Zac

Zac has been contributed to a whooping 30 articles.

Recent Posts

As science and technology progress, it’s becoming ever clearer that soon we’ll have the ability to make some drastic changes to the human body, should we want to. And why wouldn’t we? To create disease-immune people, increase our intelligence, to end aging and eventually populate different planets—each of these require altering our makeup. but altering our

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The fear over intelligent machines taking over and killing us all has been around for some time now. The Terminators glowing eye and the smoldering ruins of a once thriving city remain imprinted in our minds. Just how warranted are these fears? And perhaps more importantly, what are we doing about them? Sam Harris, author

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Change is not constant. It is increasing. Through technological innovation and scientific discovery, we are populating a planet that becomes less and less recognizable each day. This will likely have many benefits—for instance, the possibility of immortality and augmented abilities—but also many potential pitfalls. In Future Shock, Alvin Toffler details the uncertainty brought forth through these

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Is there a substantial difference between your ability to recognize someone else awareness and point of focus and that of our own attention? While it is clear we have greater insight into our own behavior, desires and thoughts, Michael Graziano suspects that the cognitive machinery remains the same. In Consciousness and the Social Brain, Graziano

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We’re still in the early stages of understanding just how the brain works. That being said, we know enough to start considering all the possibilities regarding merging it with technology—including that of mind control. In The Brain Electric, Malcolm Gay talks about the current drive among many intelligent scientists and wealthy entrepreneurs towards merging mind

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From the outside the difference between the biology of our brain and the technology in a computer couldn’t be more dramatic. One has living cells and neurotransmitters, neurons and blood vessels, the other has wires and circuit boards. Despite this, the principles that govern how they work are close enough that many believe they can crossover—that

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William Myers released BioArt: Altered Realities in 2015. A teacher, curator, and writer based in Amsterdam, Myers book features the merging of biology and art in often surprising and uniquely creative formats. The goal of the book, Myers states, is to profile “contemporary art that demonstrates how advances in the life sciences and their application as biotechnology

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Power corrupts, so they say. Greed has undoubtedly lead to many societal ills and environmental damage. Yet, like so many other facets of the human condition, there is a positive component to this desire for power—innovation and wellbeing have increased in dramatic fashion over time. Of course, we don’t settle for this, and our constant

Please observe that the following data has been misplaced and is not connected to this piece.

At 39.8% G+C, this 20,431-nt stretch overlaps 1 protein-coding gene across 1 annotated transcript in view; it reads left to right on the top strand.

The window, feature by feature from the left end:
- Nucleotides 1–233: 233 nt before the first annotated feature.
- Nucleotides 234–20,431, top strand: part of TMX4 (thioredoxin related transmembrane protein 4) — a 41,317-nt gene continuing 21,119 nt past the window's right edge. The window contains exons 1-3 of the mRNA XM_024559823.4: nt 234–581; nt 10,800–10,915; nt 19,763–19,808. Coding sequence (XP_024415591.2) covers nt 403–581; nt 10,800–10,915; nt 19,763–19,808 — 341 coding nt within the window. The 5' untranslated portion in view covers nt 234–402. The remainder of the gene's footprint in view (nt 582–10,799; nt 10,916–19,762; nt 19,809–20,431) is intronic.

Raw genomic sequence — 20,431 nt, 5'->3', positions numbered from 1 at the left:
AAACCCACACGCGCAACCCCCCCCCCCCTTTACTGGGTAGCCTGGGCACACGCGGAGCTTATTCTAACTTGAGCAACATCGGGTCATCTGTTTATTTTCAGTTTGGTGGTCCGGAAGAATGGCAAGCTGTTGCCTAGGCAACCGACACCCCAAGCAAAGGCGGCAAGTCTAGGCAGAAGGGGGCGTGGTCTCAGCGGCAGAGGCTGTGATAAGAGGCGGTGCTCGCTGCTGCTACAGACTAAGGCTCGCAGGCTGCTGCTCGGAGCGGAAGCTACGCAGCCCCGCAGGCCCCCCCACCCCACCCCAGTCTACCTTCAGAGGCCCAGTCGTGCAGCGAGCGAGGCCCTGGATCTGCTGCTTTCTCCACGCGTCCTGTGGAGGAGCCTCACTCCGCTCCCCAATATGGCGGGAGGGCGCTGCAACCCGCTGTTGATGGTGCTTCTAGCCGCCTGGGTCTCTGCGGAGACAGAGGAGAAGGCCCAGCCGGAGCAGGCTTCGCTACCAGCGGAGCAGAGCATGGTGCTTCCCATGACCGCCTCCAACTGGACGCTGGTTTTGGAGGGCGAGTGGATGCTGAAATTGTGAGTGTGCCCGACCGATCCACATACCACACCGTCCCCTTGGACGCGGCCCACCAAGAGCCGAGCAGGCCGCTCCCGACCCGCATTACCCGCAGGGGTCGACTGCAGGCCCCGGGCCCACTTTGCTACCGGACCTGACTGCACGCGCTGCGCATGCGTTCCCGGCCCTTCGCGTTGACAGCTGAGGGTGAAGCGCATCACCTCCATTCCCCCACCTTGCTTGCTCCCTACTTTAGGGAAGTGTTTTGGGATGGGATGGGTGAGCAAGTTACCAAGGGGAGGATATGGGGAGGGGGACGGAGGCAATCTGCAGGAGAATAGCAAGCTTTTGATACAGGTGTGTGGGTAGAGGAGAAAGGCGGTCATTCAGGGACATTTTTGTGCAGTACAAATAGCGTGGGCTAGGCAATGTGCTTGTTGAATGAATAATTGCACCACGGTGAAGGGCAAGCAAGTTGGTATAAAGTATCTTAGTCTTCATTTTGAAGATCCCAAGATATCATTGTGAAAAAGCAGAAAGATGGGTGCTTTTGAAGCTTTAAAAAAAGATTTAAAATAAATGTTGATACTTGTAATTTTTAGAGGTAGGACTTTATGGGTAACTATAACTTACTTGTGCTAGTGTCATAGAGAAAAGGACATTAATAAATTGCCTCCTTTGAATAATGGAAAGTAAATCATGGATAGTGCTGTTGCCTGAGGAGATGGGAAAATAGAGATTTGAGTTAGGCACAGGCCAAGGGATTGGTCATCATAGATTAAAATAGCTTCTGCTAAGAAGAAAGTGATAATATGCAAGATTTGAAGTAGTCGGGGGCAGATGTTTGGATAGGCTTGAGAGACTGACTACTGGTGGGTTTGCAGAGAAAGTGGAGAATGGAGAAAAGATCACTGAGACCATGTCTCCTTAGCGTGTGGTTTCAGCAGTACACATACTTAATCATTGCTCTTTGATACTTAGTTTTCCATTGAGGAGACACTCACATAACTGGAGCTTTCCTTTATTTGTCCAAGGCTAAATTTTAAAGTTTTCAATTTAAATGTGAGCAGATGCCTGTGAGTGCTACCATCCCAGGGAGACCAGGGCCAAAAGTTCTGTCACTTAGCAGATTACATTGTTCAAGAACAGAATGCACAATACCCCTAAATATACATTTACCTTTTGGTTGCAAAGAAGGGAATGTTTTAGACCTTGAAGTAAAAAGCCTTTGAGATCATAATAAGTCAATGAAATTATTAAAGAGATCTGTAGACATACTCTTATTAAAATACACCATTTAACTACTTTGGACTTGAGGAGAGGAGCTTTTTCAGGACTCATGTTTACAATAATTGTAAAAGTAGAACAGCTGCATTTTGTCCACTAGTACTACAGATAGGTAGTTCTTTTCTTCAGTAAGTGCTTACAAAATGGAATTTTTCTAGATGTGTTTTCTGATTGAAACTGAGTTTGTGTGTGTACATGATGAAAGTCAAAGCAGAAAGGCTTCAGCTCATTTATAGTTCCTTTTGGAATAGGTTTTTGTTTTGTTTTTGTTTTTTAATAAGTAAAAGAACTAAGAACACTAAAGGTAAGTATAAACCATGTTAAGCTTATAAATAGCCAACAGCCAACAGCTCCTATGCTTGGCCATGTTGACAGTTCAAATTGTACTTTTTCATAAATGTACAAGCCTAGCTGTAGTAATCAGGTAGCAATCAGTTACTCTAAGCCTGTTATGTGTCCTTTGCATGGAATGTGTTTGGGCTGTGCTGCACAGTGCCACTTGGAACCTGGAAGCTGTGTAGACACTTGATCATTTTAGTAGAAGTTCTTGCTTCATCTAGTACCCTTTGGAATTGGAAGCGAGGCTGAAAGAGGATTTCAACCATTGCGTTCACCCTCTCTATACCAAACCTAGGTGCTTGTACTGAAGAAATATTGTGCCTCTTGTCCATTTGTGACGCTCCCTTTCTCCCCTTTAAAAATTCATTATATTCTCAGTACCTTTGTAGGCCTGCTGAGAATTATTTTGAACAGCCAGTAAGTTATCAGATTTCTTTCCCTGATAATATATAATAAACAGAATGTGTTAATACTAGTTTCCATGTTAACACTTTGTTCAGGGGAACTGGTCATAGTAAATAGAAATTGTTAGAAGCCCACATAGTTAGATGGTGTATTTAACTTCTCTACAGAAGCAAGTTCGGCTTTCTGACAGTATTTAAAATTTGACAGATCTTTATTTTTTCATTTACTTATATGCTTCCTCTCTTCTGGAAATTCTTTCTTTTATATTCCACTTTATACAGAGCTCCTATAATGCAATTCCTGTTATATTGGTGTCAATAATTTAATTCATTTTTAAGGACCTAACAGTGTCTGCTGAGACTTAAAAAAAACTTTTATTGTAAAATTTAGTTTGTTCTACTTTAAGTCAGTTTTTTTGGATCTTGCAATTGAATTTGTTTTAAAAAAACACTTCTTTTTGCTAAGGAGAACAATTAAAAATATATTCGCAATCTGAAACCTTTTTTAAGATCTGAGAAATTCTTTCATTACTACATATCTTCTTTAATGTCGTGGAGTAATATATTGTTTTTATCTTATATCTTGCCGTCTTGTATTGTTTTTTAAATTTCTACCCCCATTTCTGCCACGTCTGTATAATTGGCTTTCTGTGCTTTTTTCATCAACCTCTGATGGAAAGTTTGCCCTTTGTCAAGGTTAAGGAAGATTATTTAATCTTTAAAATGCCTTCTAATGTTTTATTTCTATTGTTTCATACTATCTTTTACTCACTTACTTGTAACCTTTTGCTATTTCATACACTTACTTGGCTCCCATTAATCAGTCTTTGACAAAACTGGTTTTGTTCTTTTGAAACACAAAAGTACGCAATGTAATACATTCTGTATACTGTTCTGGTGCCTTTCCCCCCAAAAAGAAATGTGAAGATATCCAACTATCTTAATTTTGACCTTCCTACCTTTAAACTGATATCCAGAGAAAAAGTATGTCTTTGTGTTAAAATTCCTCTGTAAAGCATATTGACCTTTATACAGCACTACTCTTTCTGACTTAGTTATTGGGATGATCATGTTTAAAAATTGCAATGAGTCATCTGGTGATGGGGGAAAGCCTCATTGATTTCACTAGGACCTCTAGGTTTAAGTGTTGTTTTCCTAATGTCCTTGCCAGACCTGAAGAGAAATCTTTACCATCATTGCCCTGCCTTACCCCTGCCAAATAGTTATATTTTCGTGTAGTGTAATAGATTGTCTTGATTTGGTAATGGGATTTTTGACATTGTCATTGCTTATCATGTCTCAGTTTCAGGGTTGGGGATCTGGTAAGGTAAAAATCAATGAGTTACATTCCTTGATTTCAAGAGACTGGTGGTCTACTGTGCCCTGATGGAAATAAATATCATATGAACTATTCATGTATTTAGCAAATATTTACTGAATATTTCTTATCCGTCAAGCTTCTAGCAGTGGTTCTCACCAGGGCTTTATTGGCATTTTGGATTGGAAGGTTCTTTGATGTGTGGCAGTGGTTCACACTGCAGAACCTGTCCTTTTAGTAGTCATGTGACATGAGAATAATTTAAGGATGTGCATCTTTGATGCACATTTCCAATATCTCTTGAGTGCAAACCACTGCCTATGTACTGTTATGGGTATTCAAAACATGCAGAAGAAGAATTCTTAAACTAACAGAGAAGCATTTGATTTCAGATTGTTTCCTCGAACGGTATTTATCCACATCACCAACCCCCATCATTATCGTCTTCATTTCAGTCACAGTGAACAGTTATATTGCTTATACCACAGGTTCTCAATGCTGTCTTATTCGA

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Certainty and assuredness are highly regarded in most circles. Confidence in our beliefs and a sense of control over what lay ahead helps ease our minds. As important as these qualities are, their opposite might also need some time in the spotlight. In Nonsense: The Power of Not Knowing, Jamie Holmes explores the problematic side-effect

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“In introspecting, in asking yourself whether you have an awareness of something, and in making the decision that you have it, what you are deciding on, what you are assessing, the actual stuff your decision engine is collecting, weighing, and concluding that you have, is information. Strictly speaking, the neuronal machinery is deciding that certain

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“The ancient Shinto religion, practiced by 80 percent of Japanese, includes a belief in animism, which holds that both objects and human beings have spirits. As a result, Japanese culture tends to be more accepting of robot companions as actual companions than is Western culture, which views robots as soulless machines. In a culture where

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“Everywhere, newly empowered citizens and networks of citizens are challenging the established order in ways never before imaginable—from building new business models to challenging old autocracies.” Alec Ross explores the current changes and future possibilities regarding our lives and the industries that populate the globe. “The near future will see robot suits that allow paraplegics

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For some time people have broken creativity into four stages. The preparation stage involves accumulating knowledge; the Incubation stage involves letting that knowledge sit in the back of your mind while you do something else; the Illumination stage consists of a flash of insight; the Validation stage is where you consider the idea critically. Stories abound of a-ha moments in the shower and

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Intelligent machines are not far off. The phone in your pocket is already more powerful than many older super computers. As things progress and self-learning algorithms become smarter, it becomes essential to safeguard ourselves from possible harm at the hand—erm, robotic limbs—of the machines. Isaac Asimov, the great sci-fi writer and witty cultural critic laid

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